He similarly vetoed legislation appropriating $52,000 to pay Scot McChain for legal work he performed on behalf of the St. Croix Board of Elections for financial reasons, but said the Board of Elections’ Fiscal Year 2014 budget allowed it to spend $50,000 on prior year obligations.
DeJongh rejected a resolution calling for the resignation of Bureau of Corrections Director Julius Wilson, saying it was "improper" and "unjustified."
"During the current director’s tenure, not only has he seen the Bureau of Corrections through the 2009 transition from a division of the Virgin Islands Department of Justice to a separate and distinct executive branch agency, he has also settled two major pieces of litigation in 2013," deJongh wrote.
One case was brought by the American Civil Liberties Union concerning the jails on the island of St. Thomas and litigated for nearly 20 years, and the other involved a consent decree entered into in 1986 with the U.S. Department of Justice concerning the Golden Grove Adult Correctional Facility on the island of St. Croix, deJongh said.
While a settlement agreement has been entered into, a court-appointed independent monitor issued a report in December 2013 saying "very little has improved" at Golden Grove over the course of 2013 and it "remains a dangerous and violent environment and is inadequately staffed, equipped, funded, maintained and operated to provide and consistently sustain environmental and operational conditions of inmate care and confinement that meet constitutional requirements."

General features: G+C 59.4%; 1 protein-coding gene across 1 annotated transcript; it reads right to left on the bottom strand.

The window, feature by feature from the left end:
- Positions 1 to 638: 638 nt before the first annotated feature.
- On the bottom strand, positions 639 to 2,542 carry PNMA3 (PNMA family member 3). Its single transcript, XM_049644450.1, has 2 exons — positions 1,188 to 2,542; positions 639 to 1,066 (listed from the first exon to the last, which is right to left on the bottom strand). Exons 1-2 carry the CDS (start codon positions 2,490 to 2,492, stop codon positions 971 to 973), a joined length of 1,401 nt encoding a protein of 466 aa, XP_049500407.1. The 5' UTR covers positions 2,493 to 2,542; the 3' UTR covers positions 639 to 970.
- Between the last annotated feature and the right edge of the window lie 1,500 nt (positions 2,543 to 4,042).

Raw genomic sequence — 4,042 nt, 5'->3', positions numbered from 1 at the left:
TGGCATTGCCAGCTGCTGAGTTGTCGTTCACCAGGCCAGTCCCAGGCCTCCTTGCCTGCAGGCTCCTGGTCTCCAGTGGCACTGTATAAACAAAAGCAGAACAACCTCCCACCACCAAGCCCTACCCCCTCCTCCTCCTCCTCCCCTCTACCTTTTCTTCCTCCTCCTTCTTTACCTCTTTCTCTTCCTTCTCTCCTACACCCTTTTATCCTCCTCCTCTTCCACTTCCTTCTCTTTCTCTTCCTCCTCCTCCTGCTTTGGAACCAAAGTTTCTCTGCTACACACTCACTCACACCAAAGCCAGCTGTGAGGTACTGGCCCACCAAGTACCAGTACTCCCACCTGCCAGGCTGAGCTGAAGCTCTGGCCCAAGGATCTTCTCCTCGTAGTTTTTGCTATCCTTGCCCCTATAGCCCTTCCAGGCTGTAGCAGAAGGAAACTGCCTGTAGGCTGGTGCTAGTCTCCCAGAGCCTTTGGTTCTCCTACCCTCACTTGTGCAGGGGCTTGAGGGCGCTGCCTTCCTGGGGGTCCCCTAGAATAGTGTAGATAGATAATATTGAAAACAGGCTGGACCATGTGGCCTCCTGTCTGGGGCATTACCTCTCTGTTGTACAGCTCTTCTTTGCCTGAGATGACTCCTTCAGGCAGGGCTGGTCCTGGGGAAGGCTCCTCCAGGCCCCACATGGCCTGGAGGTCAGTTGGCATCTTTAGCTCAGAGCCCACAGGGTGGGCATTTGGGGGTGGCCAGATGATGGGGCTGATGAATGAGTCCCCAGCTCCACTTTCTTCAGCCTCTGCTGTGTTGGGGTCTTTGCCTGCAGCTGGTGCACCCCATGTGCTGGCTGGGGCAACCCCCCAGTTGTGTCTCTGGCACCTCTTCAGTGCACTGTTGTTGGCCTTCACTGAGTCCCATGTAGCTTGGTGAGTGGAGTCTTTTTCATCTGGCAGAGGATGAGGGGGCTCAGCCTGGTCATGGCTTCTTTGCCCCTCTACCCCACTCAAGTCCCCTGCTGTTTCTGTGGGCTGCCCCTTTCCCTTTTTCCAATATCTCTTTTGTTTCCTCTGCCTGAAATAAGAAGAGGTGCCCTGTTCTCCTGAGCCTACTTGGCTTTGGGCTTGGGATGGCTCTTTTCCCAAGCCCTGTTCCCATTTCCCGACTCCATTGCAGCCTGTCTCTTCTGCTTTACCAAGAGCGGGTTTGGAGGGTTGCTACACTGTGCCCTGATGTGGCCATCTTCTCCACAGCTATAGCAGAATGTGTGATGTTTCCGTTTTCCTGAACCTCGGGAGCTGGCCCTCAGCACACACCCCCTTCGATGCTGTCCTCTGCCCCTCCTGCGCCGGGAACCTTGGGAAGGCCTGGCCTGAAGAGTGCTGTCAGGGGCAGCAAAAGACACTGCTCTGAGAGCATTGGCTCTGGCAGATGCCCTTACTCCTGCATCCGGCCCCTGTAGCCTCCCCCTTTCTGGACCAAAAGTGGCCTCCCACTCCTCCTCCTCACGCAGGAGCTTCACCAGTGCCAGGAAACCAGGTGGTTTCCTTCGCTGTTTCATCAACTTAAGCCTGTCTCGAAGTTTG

In supporting Wilson, deJongh said the prison system’s problems were not Wilson’s fault, were partly due to funding and were not a uniquely Virgin Islands problem.
"While we can always strive to do better," the problems inherent to running jails "are universal and not confined to the operations of our Bureau of Corrections," deJongh said.
"Oversight over the work of the executive branch is a clearly proper role for the Legislature, but passing petulant votes of no confidence, without ever having sought to work out whatever differences may exist from time to time between a legislator and a cabinet member is disappointing," he added.